Saturday, February 29, 2020

Don't Look if You Have a Weak Stomach

I apologize for this.  But if you feel somewhat queasy at the sight of my finger, let me first say that I've been experiencing this personally for two weeks today.

This is the index finger on my left hand, which has turned septic.  I am on medication and I have full access to medical assistance; but I have been told this must run its course.  I feel that I've turned a corner, at least, as this looks better than it did five days ago.  Slightly.

These images show my finger after two hours of letting it drain.  It is all clean lymph and plasma.  No pus.

In any case, this is the reason I haven't worked much on the new wiki.  My apologies for showing the images.  I guess I feel I need some comaraderie.

Tuesday, February 25, 2020

South Carolina

Pardon me, as I write another short post about politics and not D&D.  There are things I'm never going to understand about the American electoral system.  There's a Democratic primary in South Carolina on Saturday, and a Democratic debate in South Carolina tonight, and every voice I hear is treating these events like they matter ...

But we know that South Carolina is absolutely going to go red in November, no matter who is running, meaning that every democratic voter's opinion about who should be the Democratic president is utterly meaningless ...

No Democrat in South Carolina at tonight's debate, or voting in Saturday's primary, will have dick to say about the next President of the United States ... so who gives a rat's ass who the fuck South Carolinians pick in the primary?  This week of discourse and babblejazz is a waste of goddamn air ... and I guess I just thought someone should say it out loud.  The candidates aren't going to, the news isn't going to and the internet seems dense as lead on the subject.

I get how the system works and why, historically, it was built this way.  What I don't get is why people are incapable of viewing the inanity of it intelligently.

Consistent D&D content available for a $3 donation to my patreon account.

Wednesday, February 19, 2020

Health Care

In a few days, my partner Tamara is going to be sworn in as a permanent resident in Canada.  On that day she will receive the right to work, to own property, to run a business ... and to bring herself to any doctor in the country receiving patients and receive free healthcare.

Yesterday, because I have been unsatisfied with my doctor over the last six months, due to changes in his attention to his practice, I made a phone call.  My former doctor's office is 700 steps (according to my phone) from my front door.  I called a different doctor's office, in another direction, that is 1,100 steps from my front door.  I made an appointment yesterday for a "meet and greet" at 10:50 AM this morning.  I arrived and waited 2 minutes in the doctor's office.  I waited 1 minute in the examination room.  By 11:05, I had a new doctor, he had complete knowledge of my conditions from the national computer health system, he had addressed the finger I cut a piece out of on Saturday, and I had a prescription in my pocket for the ramapril I've been taking the last five months to lower my blood pressure.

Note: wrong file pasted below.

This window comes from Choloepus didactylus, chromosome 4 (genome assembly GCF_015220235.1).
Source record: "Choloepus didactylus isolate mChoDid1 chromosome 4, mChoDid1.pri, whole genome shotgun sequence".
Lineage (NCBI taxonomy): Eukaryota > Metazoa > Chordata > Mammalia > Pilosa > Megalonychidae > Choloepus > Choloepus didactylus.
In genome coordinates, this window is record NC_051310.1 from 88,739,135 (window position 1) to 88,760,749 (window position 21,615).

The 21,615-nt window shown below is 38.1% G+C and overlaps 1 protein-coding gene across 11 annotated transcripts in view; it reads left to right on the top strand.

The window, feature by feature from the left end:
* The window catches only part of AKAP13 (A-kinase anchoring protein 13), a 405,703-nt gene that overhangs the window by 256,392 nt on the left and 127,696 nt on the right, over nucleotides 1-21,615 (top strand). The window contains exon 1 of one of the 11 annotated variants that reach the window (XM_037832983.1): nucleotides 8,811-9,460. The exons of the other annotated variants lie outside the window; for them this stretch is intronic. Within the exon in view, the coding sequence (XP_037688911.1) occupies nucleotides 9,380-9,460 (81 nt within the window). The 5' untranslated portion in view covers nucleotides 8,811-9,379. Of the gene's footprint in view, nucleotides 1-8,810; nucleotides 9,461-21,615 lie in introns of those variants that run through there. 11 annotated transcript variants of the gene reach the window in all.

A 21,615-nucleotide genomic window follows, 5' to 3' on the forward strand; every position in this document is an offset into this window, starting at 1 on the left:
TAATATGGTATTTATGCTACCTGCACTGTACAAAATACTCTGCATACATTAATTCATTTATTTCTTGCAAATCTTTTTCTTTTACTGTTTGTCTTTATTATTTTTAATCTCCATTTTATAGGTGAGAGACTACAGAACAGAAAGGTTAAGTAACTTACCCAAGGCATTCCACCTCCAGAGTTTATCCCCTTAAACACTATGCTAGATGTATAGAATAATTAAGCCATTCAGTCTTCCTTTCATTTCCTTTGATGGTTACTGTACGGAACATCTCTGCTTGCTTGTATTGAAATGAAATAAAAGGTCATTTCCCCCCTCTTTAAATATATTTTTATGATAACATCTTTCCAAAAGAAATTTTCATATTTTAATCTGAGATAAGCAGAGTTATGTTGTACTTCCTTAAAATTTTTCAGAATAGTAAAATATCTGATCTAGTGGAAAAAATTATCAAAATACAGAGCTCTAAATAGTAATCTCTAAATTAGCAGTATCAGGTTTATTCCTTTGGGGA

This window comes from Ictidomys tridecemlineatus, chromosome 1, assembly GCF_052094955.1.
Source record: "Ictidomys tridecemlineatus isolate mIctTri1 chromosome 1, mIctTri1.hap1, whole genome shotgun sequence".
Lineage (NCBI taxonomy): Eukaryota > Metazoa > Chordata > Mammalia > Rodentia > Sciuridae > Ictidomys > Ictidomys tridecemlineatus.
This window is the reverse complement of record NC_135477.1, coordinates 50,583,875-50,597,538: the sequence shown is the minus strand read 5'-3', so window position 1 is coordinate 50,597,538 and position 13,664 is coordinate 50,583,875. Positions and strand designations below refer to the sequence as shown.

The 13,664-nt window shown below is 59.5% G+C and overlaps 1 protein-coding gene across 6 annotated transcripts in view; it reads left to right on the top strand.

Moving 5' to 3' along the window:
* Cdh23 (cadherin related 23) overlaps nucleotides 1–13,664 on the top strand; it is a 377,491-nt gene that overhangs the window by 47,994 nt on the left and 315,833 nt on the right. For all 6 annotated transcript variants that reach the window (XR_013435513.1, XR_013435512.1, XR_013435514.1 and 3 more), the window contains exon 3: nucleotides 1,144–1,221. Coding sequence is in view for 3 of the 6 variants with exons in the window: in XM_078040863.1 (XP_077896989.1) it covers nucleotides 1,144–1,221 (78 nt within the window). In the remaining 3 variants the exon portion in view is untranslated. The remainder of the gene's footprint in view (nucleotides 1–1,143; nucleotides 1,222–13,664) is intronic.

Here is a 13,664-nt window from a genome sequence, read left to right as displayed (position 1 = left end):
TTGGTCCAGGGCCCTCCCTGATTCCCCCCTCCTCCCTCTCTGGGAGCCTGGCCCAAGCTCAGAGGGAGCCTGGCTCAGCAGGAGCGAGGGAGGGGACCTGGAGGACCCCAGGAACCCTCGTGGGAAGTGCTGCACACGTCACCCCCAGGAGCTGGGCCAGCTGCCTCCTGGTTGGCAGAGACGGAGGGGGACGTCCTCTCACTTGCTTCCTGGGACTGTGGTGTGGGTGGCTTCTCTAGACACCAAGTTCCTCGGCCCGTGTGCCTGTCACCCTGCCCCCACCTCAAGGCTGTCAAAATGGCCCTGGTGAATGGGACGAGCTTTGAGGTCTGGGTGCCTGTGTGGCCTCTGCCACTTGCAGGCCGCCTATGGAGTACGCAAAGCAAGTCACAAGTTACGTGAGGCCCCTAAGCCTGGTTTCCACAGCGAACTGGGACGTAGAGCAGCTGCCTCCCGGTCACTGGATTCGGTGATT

People in America talk about a national single-payer health care system meaning, (a) they won't be allowed to choose their doctor; and (b) it will mean long wait times.


It stuns me to think that, despite the 15 months of lawyers and jumping through hoops with Immigration Canada, and the money that involved, that suddenly my American partner is able to go to a doctor of her choice, have her eyes examined properly, have an appointment made to address her cataracts, then to have the procedure, with the participation of nurses, doctors, accountants, administrators and so on, without insurance and without it costing any money, simply because now she is not only an American but is also a Canadian resident.  And, point in fact, not a citizen.  She is not a citizen of this country.  Yet because I am a citizen, and because I have stood up for her, my country has agreed that I'm valuable enough to be personally serviced in this way.  My partner, my country says, deserves to be treated for free because she is my partner.  And that is the only reason my country needs.

During my university years, I took several political science courses at the U of C, particularly those relating to the history of Canadian politics and political theory.  One prof I had, Dr. Jacobson, was fond of disparaging John F. Kennedy, whom he saw as a doofus ~ not because he was a Democrat but because ~ as Dr. Jacobson would stress ~ he didn't understand the first thing about what a government is for.  In his opinion, Kennedy was famous for saying the stupidest thing ever said about government: